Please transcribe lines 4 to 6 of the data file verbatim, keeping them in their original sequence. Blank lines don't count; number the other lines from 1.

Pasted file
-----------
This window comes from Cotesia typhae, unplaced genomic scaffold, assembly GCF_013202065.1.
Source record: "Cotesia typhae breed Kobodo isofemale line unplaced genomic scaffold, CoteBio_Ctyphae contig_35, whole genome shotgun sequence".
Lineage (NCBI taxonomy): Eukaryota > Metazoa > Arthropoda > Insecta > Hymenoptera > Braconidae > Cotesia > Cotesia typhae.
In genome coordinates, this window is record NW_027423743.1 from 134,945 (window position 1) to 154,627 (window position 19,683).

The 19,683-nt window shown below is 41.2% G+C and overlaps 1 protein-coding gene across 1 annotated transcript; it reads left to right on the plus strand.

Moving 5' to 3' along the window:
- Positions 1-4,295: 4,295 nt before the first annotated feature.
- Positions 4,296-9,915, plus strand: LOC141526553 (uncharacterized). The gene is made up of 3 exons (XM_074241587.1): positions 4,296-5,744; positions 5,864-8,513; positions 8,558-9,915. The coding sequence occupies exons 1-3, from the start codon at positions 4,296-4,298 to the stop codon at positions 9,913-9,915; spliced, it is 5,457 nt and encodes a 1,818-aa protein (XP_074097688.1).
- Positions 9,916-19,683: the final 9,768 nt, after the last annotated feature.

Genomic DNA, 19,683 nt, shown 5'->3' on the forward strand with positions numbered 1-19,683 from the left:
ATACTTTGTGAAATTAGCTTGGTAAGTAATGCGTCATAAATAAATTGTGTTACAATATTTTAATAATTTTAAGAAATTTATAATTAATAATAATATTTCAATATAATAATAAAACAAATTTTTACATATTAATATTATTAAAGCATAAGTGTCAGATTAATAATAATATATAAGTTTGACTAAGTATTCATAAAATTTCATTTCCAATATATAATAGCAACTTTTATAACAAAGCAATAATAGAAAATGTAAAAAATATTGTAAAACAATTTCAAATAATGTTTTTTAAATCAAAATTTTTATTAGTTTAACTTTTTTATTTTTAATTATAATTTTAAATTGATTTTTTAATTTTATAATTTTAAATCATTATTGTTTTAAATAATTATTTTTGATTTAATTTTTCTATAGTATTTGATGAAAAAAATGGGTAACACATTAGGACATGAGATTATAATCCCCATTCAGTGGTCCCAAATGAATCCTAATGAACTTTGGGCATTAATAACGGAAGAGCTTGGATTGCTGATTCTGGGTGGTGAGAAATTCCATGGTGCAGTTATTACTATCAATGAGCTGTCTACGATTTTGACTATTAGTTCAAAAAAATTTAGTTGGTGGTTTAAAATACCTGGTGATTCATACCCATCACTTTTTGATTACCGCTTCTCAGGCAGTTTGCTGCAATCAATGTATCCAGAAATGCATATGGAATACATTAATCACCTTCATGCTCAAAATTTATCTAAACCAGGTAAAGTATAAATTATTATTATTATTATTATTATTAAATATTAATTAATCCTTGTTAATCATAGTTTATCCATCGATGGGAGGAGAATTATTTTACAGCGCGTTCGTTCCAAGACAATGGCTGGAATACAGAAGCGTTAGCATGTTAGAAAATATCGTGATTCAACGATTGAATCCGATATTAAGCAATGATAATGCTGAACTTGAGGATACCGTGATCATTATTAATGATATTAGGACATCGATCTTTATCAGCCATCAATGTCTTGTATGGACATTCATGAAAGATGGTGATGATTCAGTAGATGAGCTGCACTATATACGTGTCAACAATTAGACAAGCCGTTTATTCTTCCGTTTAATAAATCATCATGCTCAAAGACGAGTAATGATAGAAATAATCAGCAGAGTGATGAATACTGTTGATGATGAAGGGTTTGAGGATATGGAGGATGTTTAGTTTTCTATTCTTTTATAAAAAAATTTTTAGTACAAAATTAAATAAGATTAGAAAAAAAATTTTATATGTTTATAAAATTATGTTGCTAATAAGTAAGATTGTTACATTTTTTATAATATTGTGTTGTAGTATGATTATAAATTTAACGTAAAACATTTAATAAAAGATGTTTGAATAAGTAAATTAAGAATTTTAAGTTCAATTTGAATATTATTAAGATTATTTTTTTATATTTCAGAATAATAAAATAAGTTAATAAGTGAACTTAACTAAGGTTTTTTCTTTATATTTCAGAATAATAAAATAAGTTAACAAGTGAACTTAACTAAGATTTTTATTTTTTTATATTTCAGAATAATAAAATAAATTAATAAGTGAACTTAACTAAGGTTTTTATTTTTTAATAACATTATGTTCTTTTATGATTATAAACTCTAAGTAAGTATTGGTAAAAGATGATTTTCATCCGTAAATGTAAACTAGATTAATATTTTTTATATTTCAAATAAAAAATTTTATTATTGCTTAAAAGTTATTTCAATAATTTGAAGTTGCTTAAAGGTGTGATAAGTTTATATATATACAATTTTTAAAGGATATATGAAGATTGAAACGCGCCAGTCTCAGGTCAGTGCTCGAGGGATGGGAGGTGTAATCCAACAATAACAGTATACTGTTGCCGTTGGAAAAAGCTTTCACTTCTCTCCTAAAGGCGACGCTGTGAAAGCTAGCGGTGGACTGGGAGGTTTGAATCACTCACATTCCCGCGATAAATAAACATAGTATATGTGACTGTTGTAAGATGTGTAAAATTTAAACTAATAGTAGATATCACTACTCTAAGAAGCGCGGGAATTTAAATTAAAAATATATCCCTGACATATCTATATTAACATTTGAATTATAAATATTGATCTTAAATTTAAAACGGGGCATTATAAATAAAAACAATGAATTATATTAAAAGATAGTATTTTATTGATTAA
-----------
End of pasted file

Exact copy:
In genome coordinates, this window is record NW_027423743.1 from 134,945 (window position 1) to 154,627 (window position 19,683).

The 19,683-nt window shown below is 41.2% G+C and overlaps 1 protein-coding gene across 1 annotated transcript; it reads left to right on the plus strand.

Moving 5' to 3' along the window: